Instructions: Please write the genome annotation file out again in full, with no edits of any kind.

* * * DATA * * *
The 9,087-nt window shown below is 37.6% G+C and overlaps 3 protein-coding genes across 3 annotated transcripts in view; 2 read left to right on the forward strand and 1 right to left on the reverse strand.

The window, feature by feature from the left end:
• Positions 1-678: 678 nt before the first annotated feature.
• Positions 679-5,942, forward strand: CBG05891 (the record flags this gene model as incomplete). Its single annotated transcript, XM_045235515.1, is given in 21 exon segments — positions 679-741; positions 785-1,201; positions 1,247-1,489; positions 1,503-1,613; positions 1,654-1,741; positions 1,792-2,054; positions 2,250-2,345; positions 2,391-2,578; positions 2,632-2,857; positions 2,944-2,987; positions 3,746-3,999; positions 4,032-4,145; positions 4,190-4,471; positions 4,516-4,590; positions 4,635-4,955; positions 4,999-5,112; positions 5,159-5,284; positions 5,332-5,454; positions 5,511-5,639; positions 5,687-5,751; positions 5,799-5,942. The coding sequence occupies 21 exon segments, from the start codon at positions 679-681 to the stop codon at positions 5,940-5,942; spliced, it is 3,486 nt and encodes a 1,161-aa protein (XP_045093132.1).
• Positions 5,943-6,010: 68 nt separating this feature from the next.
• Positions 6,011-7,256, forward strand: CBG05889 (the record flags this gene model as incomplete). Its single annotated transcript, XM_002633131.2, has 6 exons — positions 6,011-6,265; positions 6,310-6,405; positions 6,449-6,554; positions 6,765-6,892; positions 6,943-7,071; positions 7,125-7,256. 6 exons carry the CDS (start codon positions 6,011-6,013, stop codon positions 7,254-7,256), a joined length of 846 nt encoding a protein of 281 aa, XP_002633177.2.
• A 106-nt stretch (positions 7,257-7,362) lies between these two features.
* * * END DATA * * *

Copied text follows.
The 9,087-nt window shown below is 37.6% G+C and overlaps 3 protein-coding genes across 3 annotated transcripts in view; 2 read left to right on the forward strand and 1 right to left on the reverse strand.

The window, feature by feature from the left end:
• Positions 1-678: 678 nt before the first annotated feature.
• Positions 679-5,942, forward strand: CBG05891 (the record flags this gene model as incomplete). Its single annotated transcript, XM_045235515.1, is given in 21 exon segments — positions 679-741; positions 785-1,201; positions 1,247-1,489; positions 1,503-1,613; positions 1,654-1,741; positions 1,792-2,054; positions 2,250-2,345; positions 2,391-2,578; positions 2,632-2,857; positions 2,944-2,987; positions 3,746-3,999; positions 4,032-4,145; positions 4,190-4,471; positions 4,516-4,590; positions 4,635-4,955; positions 4,999-5,112; positions 5,159-5,284; positions 5,332-5,454; positions 5,511-5,639; positions 5,687-5,751; positions 5,799-5,942. The coding sequence occupies 21 exon segments, from the start codon at positions 679-681 to the stop codon at positions 5,940-5,942; spliced, it is 3,486 nt and encodes a 1,161-aa protein (XP_045093132.1).
• Positions 5,943-6,010: 68 nt separating this feature from the next.
• Positions 6,011-7,256, forward strand: CBG05889 (the record flags this gene model as incomplete). Its single annotated transcript, XM_002633131.2, has 6 exons — positions 6,011-6,265; positions 6,310-6,405; positions 6,449-6,554; positions 6,765-6,892; positions 6,943-7,071; positions 7,125-7,256. 6 exons carry the CDS (start codon positions 6,011-6,013, stop codon positions 7,254-7,256), a joined length of 846 nt encoding a protein of 281 aa, XP_002633177.2.
• A 106-nt stretch (positions 7,257-7,362) lies between these two features.